Raising a stink over Mumbai’s polluted rivers

Published on Jun 02, 2022 12:36 AM IST

Mumbai: In 2016, when Sagar Vira and his eight-member family moved to the plush Hiranandani Heritage apartment complex in Kandivli, they were ecstatic about the new amenities — a large, gated community, a bigger garden, a clubhouse with a swimming pool

The Poisar river originates from the Sanjay Gandhi National Park and merges into the Arabian Sea via the Marve creek in Malad (HT PHOTO)
The Poisar river originates from the Sanjay Gandhi National Park and merges into the Arabian Sea via the Marve creek in Malad (HT PHOTO)

Mumbai: In 2016, when Sagar Vira and his eight-member family moved to the plush Hiranandani Heritage apartment complex in Kandivli, they were ecstatic about the new amenities — a large, gated community, a bigger garden, a clubhouse with a swimming pool. Their new home with three bedrooms met all their requirements, but one thing was a bother. A large sewer flowed right next to the complex. “The sewer was definitely an eyesore, but the property had so many positives that we decided to ignore this one negative point,” said Vira (45).

Five years down the line, Vira wishes they hadn’t. “We had not anticipated such a high amount of floating waste. We didn’t expect the mosquitoes to be such a menace. And we didn’t at all think about the foul smell that emanates from the sewer especially in the winter.”

The “sewer” Vira refers to is Poisar river — one of four that run through the dense suburbs of Mumbai as it makes it way to the Arabian sea. In many places, it can easily be mistaken for a sewer, which is a sign of how contaminated it is.

The Poisar river originates from the Sanjay Gandhi National Park and merges into the Arabian Sea via the Marve creek in Malad. The seven-kilometre-long river runs through slums. For decades, it has served as an open drain for solid and liquid waste, as informal settlements are often unconnected with or underserved by sewage pipelines. As a result, the city’s storm water drainage system, which comprises a hierarchical network of drains, nullahs and outfalls that discharge the surface run-off into the four rivers, are filled with plastic and other waste, including sewerage. The water in the Poisar river is black in many places; in the monsoon, it lightens to brown.

“I keep thinking that if this river was clean, clear and non-polluted, it would have been so calming and pleasant to look at every day,” said Vira.

A FOUL SMELL

“The city stinks, and we have stopped noticing it,” said Gopal Jhaveri, co-founder of River March, a public movement to restore and rejuvenate Mumbai’s environment. “But when people visit from out from outside, it’s the first thing that hits them,” he said.

In fact, it didn’t even cross Narendra Thakkar’s mind when he bought an apartment in the 13th floor of a high-rise building in Borivli which stands on the edge of the Dahisar river, which also originates from the SNGP and makes its way to the Arabian sea through the Bhayander creek.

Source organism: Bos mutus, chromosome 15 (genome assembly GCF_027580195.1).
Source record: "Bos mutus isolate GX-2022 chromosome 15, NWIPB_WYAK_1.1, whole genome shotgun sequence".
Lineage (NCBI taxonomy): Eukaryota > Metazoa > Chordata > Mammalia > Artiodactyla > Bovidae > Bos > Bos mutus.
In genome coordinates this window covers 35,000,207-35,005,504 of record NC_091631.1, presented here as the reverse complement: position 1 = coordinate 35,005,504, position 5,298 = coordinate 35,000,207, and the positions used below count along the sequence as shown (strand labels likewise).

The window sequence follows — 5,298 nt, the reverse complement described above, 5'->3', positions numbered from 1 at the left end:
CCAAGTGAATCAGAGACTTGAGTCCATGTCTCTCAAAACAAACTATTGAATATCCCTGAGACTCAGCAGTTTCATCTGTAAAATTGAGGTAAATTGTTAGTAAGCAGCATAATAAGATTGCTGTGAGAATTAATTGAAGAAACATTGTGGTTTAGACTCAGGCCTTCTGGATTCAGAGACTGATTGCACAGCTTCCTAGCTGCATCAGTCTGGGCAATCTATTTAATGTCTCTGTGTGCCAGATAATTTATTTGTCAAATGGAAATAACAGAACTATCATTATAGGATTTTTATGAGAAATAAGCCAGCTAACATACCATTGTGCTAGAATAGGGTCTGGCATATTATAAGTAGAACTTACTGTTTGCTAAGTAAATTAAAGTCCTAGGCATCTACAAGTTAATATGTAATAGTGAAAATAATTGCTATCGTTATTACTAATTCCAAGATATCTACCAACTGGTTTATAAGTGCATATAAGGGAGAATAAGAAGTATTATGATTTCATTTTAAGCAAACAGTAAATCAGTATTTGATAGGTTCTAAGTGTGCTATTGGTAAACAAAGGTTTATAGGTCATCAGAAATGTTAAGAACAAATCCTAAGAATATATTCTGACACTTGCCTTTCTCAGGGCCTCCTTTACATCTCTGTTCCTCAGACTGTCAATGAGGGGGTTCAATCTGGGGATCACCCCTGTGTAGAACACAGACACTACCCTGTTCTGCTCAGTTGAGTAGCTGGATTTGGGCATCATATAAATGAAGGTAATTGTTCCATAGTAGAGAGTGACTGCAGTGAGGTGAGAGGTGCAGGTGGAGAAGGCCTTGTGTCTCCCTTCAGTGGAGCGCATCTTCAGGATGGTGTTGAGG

When Thakkar, a 42-year-old director of a multinational firm booked the apartment in 2009, the Shree Krishna Complex was still under construction. The builder boasted of the river view on the brochure. “When we first saw the property, the water body looked nothing like a river. It was more like a large gutter,” Thakkar said. At the time, the builder assured him that the Brihanmumbai Municipal Corporation (BMC) was going to take up a cleanliness drive, and in the next few years, the river would be pristine.

In December 2021, state environment minister Aaditya Thackeray inaugurated the 246 crore Dahisar River Rejuvenation project that had been in the works since the 2005 deluge in Mumbai. The project included the construction of two wastewater treatment facilities and sewer lines that connected the nearby settlements to them, desludging the river bed and creating green spaces along the river, among others. Till now, the work orders for the sewage treatment facilities have been issued. No other work has commenced.

“It seemed like a promising option that time. Today, we live here as there is no other choice,” said Thakkar who moved into the tower in 2011 with his wife Niyati and son Vedesh. “We are constantly spraying air freshener as the foul smell gets unbearable on some days. In addition to the sewage water and plastic waste, a buffalo stable nearby also releases all its waste into the river, intensifying the odour,” he said.

The Thakkars live with the smell all day long no matter which part of the house they’re in. “It’s irritating and unsettling,” he said.

Dr Rakesh Kumar, a former director of the National Environmental Engineering Research Institute (NEERI) explained that the bad odour we smell are actually from the gases that emanate from polluted water bodies. “Hydrogen sulfide gas smells like rotten eggs. What we smell near polluted water bodies is a mixture of all these gases, with hydrogen sulfide being the main contributor,” said Kumar adding that in small concentrations, these gases may not be harmful, but long-term exposure is bound to have an impact on human health.

“Such strong odours can trigger headaches or nausea. It may not be uncommon to see such an impact when people are in close proximity of the polluted water body,” said Kumar.

There are no studies documenting such impact but beach and river clean-up volunteers often complain of these side effects after spending hours at the water bodies during their drives.